The Balham Kitchen and Bar has closed down. It has been sold to Sam Harrison (who owns a place called Sam’s Brasserie & Bar in Chiswick). It will reopen in September under the new name Harrison’s.

The BKB won’t be missed. I’ve only been there a couple of times in the four years that it’s been open, but that’s because every time I’ve gone the food has been average and the staff have been very unhelpful. Not what you expect from what is probably the most expensive restaurant in Balham.

I’ve said it before and I’ll no doubt say it again, but if you want a top-notch restaurant in Balham then you should really try Lamberts.

We’ll be trying Harrison’s when it opens though. I’ll let you know how it goes.


Flash Flood

I monitor an RSS feed of all photos uploaded to Flickr with the tag “balham”. Which is how I came across this set of photos of a flash flood in Balham today.

I’m trying to work out how close to my house this was. And vaguely dreading what I’ll find when I get home this evening.


Finding Myself

I’ve just worked out where I am. By which I mean I’ve just had one of those moments when I join up two previously unrelated parts of my mental map of London.

I’m working in Appold St, which is just to the north of Broadgate. I get here in the morning by taking the tube to Moorgate and walking from there. For the past week, when I’ve been going out at lunchtime I’ve been going back south to Broadgate and Liverpool St. Today I decided I’d go the other way – and head north.

Just north of my office, Appold St becomes Curtain Road. And that’s when I realised where I was – I’m in Shoreditch. Or Hoxton if you want to be trendy (and play a bit fast and loose with geography).

When I first moved to London, I lived in university halls of residence at the western end of Old St. Here I’m near the eastern end. The whole area was all a bit dodgy in those days (the early 80s). I remember friends of mine who were in bands using cheap nasty rehearsal studios on Gt Eastern St, but all in all it was an area best avoided unless you wanted to visit a pub where ladies danced around whilst taking their clothes off.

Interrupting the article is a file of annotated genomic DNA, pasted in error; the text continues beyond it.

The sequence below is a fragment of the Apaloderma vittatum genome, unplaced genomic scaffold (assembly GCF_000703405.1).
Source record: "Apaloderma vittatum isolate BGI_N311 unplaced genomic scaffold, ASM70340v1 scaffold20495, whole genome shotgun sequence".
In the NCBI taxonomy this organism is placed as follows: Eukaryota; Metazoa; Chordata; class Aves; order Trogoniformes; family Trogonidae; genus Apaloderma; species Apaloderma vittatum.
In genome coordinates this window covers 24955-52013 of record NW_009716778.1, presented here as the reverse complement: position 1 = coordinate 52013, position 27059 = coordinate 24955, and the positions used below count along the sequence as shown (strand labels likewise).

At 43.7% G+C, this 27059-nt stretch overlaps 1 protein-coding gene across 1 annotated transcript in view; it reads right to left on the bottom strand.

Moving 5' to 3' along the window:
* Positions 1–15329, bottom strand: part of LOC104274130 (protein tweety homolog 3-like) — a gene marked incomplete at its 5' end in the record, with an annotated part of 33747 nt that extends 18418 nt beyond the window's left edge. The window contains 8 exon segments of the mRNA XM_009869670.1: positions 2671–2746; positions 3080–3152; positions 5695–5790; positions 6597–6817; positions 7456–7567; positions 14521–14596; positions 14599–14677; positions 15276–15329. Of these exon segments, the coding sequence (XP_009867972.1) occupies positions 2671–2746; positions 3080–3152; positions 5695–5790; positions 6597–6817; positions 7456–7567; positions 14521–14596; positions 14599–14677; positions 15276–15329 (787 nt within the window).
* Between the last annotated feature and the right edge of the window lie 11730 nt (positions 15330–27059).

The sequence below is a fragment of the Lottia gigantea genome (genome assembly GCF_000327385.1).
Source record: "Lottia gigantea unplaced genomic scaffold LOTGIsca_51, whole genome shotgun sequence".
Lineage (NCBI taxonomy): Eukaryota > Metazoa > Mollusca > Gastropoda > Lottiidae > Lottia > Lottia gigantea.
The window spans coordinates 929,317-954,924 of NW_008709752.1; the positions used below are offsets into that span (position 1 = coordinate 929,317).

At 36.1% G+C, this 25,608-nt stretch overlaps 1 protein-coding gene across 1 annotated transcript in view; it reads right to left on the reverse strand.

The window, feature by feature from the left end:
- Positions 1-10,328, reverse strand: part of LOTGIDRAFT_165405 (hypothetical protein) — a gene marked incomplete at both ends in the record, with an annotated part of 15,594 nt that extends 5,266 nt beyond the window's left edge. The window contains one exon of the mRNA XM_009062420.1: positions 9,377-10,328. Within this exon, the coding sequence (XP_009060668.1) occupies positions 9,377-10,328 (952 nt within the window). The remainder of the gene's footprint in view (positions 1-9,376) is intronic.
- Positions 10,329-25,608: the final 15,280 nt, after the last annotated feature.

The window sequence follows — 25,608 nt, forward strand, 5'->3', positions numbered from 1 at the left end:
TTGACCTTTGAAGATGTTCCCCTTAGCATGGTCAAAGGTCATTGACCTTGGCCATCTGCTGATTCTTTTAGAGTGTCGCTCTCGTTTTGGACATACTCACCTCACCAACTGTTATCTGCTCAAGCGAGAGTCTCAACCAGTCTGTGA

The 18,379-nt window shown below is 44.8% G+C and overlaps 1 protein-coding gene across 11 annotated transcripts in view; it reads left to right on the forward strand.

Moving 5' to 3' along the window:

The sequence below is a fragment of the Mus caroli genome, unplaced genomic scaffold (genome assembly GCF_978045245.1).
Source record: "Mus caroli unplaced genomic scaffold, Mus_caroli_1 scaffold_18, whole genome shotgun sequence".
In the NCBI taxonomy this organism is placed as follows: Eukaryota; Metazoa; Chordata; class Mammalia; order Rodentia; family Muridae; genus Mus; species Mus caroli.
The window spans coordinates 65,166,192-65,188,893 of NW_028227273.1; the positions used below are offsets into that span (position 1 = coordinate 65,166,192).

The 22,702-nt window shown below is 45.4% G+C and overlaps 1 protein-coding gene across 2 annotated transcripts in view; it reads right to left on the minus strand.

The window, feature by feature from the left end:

I moved away from the area in my second year at university and then didn’t have much need to visit it until I started working for a bank in Broadgate about ten years ago. By that time the first web boom was getting underway and the area was becoming known as a popular place for web start-up companies to have their cheap shared offices. This influx of money brought with it lots of bars and restaurants and I remember spending a few evenings in bars with strange names like Cantaloupe. When we started in 1998 a lot of members were working for the start-ups that congregated in the area so I got quite used to socialising around here.

I suppose the area must have gone out of fashion when the web bubble burst. Or maybe it get going on the money of the bankers who were working just to the south. I don’t think I’ve been in this area for five years or so. But the arrival of Web Bubble 2.0 has meant that a lot of the new start-ups are again heading for this area. My short walk at lunchtime showed me that there are still many of the same bars and restaurants going.

It was an interesting walk. I remembered many of the names of the roads I was walking along, but I never really got the hang of local geography so it was still a bit of an adventure. Still plenty more exploring to do though, so I don’t think I’ll get bored over the next ffew months.

Anyone else in the area? Fancy meeting for lunch?

life london

The Day The World Turned Day-Glo

2012 Logo
2012 Logo

The new London 2012 Olympics logo looks like a car-crash. Which is, I suppose, somewhat appropriate. I can only assume that this was done deliberately to make the 2012 Olympics a laughing stock.

Hopefully someone from the IOC will see the logo, realise that we’re not taking this at all seriously and let some other city host the games instead of London.

Update: The BBC have published some alternative logos that have been sent in by readers. Can I just say that Sean Stayte (logo number 5) is a very naughty man. And that the editor who published that picture is either very naive or else has a keen grasp of internet memes.

Update: The dubious logo has been removed from that page. But the direct link still works.